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 Argentine coup Anniversary observed

 


By: Laurence Norman
The Washington Post, March 24, 2002

 

Buenos Aires, Argentina Tens of thousands of Argentines gathered in the capital's central square Sunday to repudiate the country's last military coup 26 years ago.

Around 30,000 people from human rights groups, left wing political parties and families of victims of the 1976-83 military junta marched to the Plaza de Mayo.

"This is a cry for memory, truth and justice," Tati Almeyda, whose son was a victim of the military government, told Argentine television station Cronica.

Other protests occurred in front of a former navy school used as a torture center during the dictatorship and outside the houses of former junta ministers.

Eight thousand people also gathered in Rosario Argentina's third city while smaller protests occurred in northern Jujuy and southern Nequen.

On March 24, 1976, a military junta led by Gen. Jorge Rafael Videla seized power from President Isabel Peron. During the next seven years, at least 8,900 people disappeared, according to a 1985 government report, although human rights groups place the figure at around 30,000.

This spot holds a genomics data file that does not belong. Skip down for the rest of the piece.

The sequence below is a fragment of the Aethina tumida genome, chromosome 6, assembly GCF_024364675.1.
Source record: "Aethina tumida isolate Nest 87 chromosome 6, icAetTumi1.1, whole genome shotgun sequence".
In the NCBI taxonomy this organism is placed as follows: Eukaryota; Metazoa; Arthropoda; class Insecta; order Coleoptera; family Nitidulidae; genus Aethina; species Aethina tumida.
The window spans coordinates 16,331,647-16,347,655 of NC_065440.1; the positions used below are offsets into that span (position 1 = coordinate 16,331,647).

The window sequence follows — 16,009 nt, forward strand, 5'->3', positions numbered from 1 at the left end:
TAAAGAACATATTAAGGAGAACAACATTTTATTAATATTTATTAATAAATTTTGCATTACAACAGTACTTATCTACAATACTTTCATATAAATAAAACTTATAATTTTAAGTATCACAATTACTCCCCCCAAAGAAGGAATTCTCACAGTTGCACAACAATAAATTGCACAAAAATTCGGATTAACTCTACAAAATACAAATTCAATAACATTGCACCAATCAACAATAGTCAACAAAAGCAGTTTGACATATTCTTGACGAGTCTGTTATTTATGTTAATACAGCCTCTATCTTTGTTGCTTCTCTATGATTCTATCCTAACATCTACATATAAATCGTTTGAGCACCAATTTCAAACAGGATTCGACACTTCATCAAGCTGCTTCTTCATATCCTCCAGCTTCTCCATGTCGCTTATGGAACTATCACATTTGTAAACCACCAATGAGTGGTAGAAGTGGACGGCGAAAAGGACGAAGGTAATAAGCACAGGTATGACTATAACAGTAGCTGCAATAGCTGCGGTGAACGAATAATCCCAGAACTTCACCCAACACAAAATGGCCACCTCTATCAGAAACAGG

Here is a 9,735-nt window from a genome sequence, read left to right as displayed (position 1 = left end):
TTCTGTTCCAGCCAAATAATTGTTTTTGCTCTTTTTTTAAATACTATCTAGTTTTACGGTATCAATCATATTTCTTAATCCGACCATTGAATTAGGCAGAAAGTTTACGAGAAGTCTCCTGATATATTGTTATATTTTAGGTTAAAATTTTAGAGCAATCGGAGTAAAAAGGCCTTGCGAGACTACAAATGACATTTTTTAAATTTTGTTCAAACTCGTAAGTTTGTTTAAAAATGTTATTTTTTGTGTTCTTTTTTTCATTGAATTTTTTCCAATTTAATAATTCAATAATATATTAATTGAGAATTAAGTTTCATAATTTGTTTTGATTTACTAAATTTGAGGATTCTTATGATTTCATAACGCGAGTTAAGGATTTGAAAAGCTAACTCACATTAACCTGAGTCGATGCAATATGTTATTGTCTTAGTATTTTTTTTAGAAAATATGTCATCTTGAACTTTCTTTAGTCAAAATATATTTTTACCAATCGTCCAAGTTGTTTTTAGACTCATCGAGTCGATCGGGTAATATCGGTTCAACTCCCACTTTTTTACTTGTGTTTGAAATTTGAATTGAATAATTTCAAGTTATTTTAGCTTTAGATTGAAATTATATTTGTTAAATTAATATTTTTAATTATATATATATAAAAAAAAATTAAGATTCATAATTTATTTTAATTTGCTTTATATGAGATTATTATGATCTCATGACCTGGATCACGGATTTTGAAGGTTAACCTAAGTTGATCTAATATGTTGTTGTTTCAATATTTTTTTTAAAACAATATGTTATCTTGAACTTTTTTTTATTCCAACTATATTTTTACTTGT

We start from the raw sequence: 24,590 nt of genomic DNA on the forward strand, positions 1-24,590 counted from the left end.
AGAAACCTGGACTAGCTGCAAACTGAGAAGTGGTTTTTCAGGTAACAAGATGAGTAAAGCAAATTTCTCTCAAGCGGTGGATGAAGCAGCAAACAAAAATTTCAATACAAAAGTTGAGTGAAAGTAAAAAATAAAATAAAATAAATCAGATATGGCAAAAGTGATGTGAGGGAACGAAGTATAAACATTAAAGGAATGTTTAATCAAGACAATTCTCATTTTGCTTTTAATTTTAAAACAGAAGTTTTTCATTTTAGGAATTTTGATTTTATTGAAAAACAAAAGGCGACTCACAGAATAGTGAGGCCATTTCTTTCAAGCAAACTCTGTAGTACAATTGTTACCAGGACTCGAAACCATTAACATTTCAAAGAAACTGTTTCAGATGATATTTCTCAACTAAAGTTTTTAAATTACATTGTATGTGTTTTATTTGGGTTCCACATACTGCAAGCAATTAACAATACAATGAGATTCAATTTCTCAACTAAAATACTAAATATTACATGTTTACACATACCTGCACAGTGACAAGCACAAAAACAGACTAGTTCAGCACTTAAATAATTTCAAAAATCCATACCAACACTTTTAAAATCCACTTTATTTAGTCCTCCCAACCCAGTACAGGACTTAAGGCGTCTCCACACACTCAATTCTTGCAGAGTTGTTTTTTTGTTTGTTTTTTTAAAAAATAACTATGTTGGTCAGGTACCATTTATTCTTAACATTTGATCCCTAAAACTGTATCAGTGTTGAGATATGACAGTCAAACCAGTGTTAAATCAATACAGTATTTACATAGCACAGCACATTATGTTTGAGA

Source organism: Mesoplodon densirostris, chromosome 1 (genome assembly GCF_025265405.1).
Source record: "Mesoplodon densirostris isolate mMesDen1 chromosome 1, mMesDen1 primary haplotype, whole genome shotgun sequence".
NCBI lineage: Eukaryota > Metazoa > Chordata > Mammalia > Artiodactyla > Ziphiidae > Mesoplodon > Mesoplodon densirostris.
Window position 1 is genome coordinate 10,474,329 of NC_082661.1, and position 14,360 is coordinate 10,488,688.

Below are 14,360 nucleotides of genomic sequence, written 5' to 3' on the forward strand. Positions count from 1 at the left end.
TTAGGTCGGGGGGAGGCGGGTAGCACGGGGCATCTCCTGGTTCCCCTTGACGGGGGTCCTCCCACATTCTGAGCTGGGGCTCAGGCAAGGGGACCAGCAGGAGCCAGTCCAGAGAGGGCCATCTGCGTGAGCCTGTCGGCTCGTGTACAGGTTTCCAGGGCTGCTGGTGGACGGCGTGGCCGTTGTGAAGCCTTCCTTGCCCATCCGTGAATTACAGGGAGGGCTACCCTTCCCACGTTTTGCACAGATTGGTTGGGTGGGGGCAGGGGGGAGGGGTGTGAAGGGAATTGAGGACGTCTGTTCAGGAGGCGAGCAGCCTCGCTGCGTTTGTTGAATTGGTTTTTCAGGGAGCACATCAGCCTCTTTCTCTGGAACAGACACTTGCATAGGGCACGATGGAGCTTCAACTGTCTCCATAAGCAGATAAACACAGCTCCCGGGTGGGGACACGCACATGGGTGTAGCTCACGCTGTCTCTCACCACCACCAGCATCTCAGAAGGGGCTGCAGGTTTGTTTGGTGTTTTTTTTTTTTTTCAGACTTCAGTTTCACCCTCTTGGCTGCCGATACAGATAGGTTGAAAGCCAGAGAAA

In Buenos Aires on Sunday, hundreds of demonstrators unfurled a huge banner with the photographs and names of thousands of victims of the military years.

Others carried signs saying "Never Again" and demanding punishment for those responsible for the dictatorship's so-called "Dirty War" against leftist groups.

After democracy returned, top military officers received life sentences for their crimes, only to be pardoned by former President Carlos Menem in 1990. Immunity also was granted to lower-ranking military officials who committed crimes on the orders of superiors.

During Sunday's march, former Nobel Peace Prize winner Alberto Perez Esquevel called on the government of President Eduardo Duhalde to annul laws granting pardons to those involved in the so-called "Dirty War."

"Democracy cannot be built on impunity," he said.


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